BANGKOK — Thailand’s military junta on Sunday extended its rule by at least seven months when its handpicked reform council rejected a constitution written by its own drafting committee.
The vote on Sunday was described by some commentators as political theater and contributed to what appears to be growing cynicism in Thailand toward the military’s reign. The vote in the National Reform Council was 135 against and 105 in favor. The junta will now appoint another body to start the process of writing a new constitution, a process that keeps the military in power well into 2016.
Thailand’s military, which seized power from a democratically elected government in May 2014, has given vague promises about a return to democracy. But it seems to be in no hurry to do it.
Sangsit Phiriyarangsan, a member of the National Reform Council who voted to pass the constitution, said he believed it was voted down because of a desire to postpone elections.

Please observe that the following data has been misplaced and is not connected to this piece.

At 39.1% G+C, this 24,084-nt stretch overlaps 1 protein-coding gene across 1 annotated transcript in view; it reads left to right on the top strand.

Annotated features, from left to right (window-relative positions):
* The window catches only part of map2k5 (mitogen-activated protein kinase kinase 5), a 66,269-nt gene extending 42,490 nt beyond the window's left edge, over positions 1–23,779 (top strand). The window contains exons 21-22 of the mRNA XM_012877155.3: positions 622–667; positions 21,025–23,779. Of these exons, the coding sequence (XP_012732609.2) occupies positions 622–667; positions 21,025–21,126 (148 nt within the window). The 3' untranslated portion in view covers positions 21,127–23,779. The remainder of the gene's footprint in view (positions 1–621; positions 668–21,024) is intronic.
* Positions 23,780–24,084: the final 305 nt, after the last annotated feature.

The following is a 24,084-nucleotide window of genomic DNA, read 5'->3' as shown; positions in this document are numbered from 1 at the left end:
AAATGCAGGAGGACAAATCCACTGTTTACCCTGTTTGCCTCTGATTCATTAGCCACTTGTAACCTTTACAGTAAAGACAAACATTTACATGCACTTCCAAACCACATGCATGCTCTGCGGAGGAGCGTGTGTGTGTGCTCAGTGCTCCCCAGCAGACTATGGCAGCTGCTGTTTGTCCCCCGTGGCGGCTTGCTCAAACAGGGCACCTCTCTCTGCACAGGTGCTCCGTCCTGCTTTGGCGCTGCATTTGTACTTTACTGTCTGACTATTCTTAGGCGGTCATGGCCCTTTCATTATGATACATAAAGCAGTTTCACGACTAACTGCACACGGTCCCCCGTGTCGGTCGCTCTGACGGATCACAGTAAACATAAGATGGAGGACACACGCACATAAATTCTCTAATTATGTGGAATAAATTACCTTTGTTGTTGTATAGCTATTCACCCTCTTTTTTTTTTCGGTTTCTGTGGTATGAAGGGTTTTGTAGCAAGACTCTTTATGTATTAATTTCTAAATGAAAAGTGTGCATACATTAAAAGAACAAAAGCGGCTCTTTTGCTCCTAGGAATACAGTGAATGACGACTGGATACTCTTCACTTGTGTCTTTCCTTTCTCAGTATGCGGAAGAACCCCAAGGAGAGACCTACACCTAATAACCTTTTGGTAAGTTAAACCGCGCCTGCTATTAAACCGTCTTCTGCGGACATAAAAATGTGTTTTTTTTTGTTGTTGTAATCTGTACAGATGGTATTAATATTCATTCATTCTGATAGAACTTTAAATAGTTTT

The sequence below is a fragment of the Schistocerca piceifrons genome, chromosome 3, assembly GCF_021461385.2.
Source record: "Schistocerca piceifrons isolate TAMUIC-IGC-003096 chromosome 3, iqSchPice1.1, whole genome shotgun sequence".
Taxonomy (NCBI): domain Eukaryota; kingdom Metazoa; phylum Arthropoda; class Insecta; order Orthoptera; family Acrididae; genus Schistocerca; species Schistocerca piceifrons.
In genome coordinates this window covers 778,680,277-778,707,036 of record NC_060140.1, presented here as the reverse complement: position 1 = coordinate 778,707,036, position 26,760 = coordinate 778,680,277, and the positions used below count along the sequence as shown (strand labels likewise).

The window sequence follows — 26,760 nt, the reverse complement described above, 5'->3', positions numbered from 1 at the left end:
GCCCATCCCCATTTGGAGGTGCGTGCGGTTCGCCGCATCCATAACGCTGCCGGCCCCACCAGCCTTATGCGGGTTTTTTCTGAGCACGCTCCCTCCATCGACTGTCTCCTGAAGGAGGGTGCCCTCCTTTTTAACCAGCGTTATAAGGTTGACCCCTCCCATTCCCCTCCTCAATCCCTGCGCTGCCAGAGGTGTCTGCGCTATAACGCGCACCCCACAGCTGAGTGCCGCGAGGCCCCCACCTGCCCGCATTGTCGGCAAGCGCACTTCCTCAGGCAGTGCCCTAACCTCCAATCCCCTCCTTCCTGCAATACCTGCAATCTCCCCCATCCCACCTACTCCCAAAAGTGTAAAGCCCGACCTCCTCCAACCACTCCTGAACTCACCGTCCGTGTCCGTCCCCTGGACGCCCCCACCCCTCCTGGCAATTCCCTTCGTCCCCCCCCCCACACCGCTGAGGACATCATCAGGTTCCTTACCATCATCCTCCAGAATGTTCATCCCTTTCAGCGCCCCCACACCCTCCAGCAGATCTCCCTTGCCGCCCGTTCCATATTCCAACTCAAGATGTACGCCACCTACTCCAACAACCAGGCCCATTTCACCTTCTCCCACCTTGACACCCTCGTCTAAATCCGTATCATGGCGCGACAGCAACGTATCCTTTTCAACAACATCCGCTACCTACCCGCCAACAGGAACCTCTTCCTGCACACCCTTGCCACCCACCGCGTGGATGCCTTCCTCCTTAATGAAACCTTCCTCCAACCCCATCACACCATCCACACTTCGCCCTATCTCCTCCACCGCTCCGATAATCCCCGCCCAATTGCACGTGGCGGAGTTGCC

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“They are afraid that if an election takes place, it may lead to indefinite chaos,” he said on Thai television. “They are in agreement that we should extend the junta’s rule to govern the country.”
If the constitution had passed it would have been put forward in a national referendum in January.
The military has absolute power in Thailand; the only remaining prominent elected official is the governor of Bangkok. Political parties are barred from politicking, and the junta last week revoked the passport of an outspoken politician.
Analysts said there were genuine disagreements and concerns about the draft constitution, including a provision that would have allowed for a “crisis” panel, including military members, to take control during times of “conflict that leads to violence.”
Yet after appointing the constitutional drafting committee and overseeing the writing of the charter, the military itself appeared to take a leading role in scuttling it. More than two dozen military members of the National Reform Council voted against the constitution on Sunday.
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